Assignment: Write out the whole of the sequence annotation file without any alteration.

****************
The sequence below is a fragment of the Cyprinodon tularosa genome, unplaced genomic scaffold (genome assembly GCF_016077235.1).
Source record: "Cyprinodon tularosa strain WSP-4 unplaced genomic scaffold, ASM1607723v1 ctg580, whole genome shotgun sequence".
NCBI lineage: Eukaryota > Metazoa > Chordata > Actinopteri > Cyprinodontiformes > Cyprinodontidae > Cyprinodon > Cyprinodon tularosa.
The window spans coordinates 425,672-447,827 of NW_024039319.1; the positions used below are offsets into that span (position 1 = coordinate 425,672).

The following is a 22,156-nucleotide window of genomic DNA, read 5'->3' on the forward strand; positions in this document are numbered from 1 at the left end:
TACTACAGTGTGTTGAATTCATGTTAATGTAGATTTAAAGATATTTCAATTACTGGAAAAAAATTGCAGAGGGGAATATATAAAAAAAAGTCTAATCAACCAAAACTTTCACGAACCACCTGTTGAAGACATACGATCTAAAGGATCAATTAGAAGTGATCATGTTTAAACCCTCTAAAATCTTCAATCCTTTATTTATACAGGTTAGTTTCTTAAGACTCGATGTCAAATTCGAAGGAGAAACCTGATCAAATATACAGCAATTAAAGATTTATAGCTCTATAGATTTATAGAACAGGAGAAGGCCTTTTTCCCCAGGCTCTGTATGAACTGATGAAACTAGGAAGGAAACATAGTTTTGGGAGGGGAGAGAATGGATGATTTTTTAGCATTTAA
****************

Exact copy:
The sequence below is a fragment of the Cyprinodon tularosa genome, unplaced genomic scaffold (genome assembly GCF_016077235.1).
Source record: "Cyprinodon tularosa strain WSP-4 unplaced genomic scaffold, ASM1607723v1 ctg580, whole genome shotgun sequence".
NCBI lineage: Eukaryota > Metazoa > Chordata > Actinopteri > Cyprinodontiformes > Cyprinodontidae > Cyprinodon > Cyprinodon tularosa.
The window spans coordinates 425,672-447,827 of NW_024039319.1; the positions used below are offsets into that span (position 1 = coordinate 425,672).

The following is a 22,156-nucleotide window of genomic DNA, read 5'->3' on the forward strand; positions in this document are numbered from 1 at the left end:
TACTACAGTGTGTTGAATTCATGTTAATGTAGATTTAAAGATATTTCAATTACTGGAAAAAAATTGCAGAGGGGAATATATAAAAAAAAGTCTAATCAACCAAAACTTTCACGAACCACCTGTTGAAGACATACGATCTAAAGGATCAATTAGAAGTGATCATGTTTAAACCCTCTAAAATCTTCAATCCTTTATTTATACAGGTTAGTTTCTTAAGACTCGATGTCAAATTCGAAGGAGAAACCTGATCAAATATACAGCAATTAAAGATTTATAGCTCTATAGATTTATAGAACAGGAGAAGGCCTTTTTCCCCAGGCTCTGTATGAACTGATGAAACTAGGAAGGAAACATAGTTTTGGGAGGGGAGAGAATGGATGATTTTTTAGCATTTAA